By Javad Heirannia  

European states can inject significant amount of export credit into INSTEX: expert

July 10, 2019

TEHRAN - Ali Vaez, director of the Iran program for International Crisis Group says that “European states have almost no influence on the risk calculus of their private sector and their financial sector is deeply intertwined with the US economy.”

“But they can inject significant amount of export credit into INSTEX to lift it off the ground and turn it into a meaningful channel. More EU states can also join in or establish similar mechanisms,” Dr.Vaez tells the Tehran Times.
Following is the full text of the interview:

Q: As a consequence of the fact that Europe could not completely stand by its commitments, Iran has taken the second step in suspending its commitments under the JCPOA. The reason for Iran's action is to profit from the benefits of the JCPOA. Can Europe stand to its JCPOA commitments?

A: There is a limit to how far Europe can go in shielding the Iranian economy from the effects of US sanctions. This is mostly because the European states have almost no influence on the risk calculus of their private sector and their financial sector is deeply intertwined with the US economy. But they can inject significant amount of export credit into INSTEX to lift it off the ground and turn it into a meaningful channel. More EU states can also join in or establish similar mechanisms.

Q: According to some reports, France has decided to try to conceive the United States to return to JCPOA. Can it be true?

A: Neither France nor any other country is likely able to restore status quo ante. But they might be able to facilitate discussions between Iran and the US. The problem is that President Trump does seem interested neither in multilateral frameworks nor in in sharing the credit with others. At best, mediators can try to deescalate tensions and buy more time in the hope that cooler heads prevail.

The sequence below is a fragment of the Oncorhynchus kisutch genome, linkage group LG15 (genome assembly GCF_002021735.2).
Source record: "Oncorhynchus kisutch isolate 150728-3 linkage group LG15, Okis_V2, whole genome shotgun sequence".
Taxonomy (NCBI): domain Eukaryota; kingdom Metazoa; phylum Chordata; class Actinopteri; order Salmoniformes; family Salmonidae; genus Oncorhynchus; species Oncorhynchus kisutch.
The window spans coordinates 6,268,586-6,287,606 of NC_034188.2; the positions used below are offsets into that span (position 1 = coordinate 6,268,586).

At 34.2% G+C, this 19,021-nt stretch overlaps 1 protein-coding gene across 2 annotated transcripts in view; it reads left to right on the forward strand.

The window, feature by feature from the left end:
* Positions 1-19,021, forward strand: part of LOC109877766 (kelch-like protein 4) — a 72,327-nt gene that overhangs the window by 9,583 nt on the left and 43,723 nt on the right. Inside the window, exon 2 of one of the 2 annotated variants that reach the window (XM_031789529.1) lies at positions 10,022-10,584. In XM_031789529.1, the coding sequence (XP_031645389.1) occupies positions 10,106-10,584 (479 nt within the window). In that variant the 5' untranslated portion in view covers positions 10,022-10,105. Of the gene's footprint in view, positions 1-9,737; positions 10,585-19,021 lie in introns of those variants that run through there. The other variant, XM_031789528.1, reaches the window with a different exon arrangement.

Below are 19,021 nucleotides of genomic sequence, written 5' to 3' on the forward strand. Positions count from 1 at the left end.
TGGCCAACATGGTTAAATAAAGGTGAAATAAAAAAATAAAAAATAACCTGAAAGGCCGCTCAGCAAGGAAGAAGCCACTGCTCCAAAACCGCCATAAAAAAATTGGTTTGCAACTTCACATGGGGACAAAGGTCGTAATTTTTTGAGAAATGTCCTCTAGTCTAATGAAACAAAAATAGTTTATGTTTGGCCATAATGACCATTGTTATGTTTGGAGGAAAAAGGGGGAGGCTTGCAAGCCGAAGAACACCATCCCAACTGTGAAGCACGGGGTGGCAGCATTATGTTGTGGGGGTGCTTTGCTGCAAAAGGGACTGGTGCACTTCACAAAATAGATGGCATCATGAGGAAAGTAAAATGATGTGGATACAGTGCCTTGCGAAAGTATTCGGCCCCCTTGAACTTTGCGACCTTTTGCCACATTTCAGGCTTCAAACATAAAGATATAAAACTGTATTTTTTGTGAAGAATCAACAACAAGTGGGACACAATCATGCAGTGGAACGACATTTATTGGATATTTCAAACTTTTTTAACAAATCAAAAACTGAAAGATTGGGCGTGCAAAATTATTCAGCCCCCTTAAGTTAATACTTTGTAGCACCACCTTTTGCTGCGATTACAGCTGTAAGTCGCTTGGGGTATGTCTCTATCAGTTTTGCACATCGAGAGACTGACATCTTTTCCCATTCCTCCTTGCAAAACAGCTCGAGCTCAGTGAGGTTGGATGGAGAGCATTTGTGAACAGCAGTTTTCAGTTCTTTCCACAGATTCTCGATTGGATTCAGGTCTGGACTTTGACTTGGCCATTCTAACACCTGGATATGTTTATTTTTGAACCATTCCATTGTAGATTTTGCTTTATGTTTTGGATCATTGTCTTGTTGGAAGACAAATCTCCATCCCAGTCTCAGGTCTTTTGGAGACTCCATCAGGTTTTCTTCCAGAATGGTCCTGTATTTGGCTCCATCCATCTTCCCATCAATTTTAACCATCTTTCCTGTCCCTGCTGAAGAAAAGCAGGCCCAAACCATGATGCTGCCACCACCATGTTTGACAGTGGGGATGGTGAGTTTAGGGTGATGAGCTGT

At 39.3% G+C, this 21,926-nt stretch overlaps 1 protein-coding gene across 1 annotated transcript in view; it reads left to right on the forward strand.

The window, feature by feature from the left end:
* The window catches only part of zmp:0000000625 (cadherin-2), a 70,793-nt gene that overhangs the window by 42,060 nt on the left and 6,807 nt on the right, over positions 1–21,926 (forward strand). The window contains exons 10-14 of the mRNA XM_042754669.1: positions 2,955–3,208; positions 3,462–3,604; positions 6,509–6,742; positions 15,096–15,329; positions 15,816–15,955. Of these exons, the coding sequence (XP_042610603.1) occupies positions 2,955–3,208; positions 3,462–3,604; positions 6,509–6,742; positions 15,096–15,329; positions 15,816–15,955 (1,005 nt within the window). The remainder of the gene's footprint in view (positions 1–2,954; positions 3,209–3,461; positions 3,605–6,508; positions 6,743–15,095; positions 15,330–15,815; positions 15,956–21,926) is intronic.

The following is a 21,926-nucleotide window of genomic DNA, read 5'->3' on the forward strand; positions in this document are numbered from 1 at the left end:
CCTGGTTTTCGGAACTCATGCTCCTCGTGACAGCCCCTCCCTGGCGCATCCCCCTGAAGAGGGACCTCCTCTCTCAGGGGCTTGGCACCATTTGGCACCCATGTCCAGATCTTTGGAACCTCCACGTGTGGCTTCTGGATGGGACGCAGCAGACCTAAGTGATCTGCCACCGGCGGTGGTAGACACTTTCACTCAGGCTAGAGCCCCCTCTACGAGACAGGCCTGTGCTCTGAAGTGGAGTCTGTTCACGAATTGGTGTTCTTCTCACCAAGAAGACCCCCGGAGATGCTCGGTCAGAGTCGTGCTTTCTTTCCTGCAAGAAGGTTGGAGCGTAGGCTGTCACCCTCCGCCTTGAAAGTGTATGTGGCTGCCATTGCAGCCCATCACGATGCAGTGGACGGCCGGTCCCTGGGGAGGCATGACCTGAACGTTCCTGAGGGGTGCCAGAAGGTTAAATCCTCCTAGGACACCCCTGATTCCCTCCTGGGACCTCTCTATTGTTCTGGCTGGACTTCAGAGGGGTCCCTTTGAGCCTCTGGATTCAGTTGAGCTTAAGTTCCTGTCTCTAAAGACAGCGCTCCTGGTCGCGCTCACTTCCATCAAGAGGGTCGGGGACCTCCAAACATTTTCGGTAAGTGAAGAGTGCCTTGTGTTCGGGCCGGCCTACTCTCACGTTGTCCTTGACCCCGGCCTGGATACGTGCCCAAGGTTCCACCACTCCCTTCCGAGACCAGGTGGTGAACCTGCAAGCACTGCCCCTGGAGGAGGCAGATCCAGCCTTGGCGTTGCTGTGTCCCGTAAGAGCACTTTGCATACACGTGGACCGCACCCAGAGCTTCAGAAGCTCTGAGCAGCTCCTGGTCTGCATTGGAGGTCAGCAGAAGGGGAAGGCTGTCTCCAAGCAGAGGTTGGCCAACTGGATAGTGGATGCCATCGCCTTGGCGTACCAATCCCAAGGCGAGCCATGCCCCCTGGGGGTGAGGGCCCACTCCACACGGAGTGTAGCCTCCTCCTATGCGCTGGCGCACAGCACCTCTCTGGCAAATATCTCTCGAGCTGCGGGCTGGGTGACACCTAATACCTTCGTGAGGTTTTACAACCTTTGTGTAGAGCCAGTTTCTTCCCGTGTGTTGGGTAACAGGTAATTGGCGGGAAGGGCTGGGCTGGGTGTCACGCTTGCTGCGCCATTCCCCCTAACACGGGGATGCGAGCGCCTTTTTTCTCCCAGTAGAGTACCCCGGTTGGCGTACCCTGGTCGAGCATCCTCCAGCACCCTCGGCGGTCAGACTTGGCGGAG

Q: We are witnessing the last breaths of JCPOA and its survival depends on Europe's commitment to secure the sale of Iranian oil and Iran's banking transactions. Can Europe accomplish this task or does it practically accompany with the United States?

A: It'd be a mistake to put all of the burden on Europe. China on its own can make or break Trump's maximum pressure policy. If China were to restore its own imports to the 2017-2018 levels, the boost would be sufficient for Iran to keep its economy afloat until the next US presidential elections.

Q: Although INSTEX proposed to be operational earlier, its utilization has been postponed by Europe on various pretexts. Paying attention to the fact that it is just proposed to be used for humanitarian aims, can it meet the needs of Iran?

A: Instex is a major undertaking and has an enormous political value for Iran, which has succeeded for the first time to get America's traditional allies in Europe to try to actively undermine its sanctions. It usually takes 2 years to establish a new bank in Europe. Instex, which is an incredibly complex mechanism, was established in 6 months. While it is not going to be a lifeline for the Iranian economy, it can have a significant impact if the E3 were to inject significant export credit into it. There might still be a way that EU-China cooperation could help inject Iran's oil revenue into the mechanism. But a smart Iranian strategy would pursue political incentives in Europe and economic incentives in Asia
 

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